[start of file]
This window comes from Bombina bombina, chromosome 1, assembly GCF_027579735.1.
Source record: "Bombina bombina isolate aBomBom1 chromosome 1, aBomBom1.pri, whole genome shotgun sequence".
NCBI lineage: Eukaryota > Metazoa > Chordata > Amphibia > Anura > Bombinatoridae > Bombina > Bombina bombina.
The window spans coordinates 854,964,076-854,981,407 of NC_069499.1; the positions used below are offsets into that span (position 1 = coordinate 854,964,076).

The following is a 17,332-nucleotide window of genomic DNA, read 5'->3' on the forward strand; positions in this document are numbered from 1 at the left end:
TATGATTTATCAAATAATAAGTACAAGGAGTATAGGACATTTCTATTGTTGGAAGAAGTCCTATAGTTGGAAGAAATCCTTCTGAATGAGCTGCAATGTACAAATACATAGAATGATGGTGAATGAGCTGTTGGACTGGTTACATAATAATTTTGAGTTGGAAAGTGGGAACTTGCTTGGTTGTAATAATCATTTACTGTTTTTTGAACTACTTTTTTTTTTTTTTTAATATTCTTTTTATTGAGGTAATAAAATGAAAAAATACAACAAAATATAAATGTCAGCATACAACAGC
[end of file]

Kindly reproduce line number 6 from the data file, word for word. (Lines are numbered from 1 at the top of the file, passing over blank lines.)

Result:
TATGATTTATCAAATAATAAGTACAAGGAGTATAGGACATTTCTATTGTTGGAAGAAGTCCTATAGTTGGAAGAAATCCTTCTGAATGAGCTGCAATGTACAAATACATAGAATGATGGTGAATGAGCTGTTGGACTGGTTACATAATAATTTTGAGTTGGAAAGTGGGAACTTGCTTGGTTGTAATAATCATTTACTGTTTTTTGAACTACTTTTTTTTTTTTTTTAATATTCTTTTTATTGAGGTAATAAAATGAAAAAATACAACAAAATATAAATGTCAGCATACAACAGC